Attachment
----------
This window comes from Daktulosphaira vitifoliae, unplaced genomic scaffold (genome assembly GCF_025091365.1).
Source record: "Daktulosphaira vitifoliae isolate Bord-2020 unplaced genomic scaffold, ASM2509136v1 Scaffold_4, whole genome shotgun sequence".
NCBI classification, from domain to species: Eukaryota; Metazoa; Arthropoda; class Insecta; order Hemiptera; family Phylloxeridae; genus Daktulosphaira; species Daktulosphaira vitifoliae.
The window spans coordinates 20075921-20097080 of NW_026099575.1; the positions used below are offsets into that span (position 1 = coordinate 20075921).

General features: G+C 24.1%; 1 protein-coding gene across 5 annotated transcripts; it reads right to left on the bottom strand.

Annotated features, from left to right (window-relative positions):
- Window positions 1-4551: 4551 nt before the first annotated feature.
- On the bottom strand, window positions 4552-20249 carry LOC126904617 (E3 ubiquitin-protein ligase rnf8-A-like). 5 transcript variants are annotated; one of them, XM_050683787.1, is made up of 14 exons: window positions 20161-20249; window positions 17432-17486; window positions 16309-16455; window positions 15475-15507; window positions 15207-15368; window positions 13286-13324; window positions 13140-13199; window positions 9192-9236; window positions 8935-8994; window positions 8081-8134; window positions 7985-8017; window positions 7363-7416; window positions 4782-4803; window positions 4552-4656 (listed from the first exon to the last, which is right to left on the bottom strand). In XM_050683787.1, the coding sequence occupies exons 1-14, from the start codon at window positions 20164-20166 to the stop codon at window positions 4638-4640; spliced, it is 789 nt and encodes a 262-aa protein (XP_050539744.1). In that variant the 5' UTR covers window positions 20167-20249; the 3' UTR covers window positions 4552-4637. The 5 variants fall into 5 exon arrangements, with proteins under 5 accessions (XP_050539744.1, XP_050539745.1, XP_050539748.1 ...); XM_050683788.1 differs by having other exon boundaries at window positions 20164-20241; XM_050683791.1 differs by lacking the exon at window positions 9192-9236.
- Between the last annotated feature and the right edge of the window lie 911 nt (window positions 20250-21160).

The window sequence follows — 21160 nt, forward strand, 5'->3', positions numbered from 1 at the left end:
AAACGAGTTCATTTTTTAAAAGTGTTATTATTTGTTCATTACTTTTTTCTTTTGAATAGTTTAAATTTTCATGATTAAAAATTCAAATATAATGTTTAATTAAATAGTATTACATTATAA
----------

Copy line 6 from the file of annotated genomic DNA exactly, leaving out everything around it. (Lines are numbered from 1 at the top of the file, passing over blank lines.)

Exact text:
Annotated features, from left to right (window-relative positions):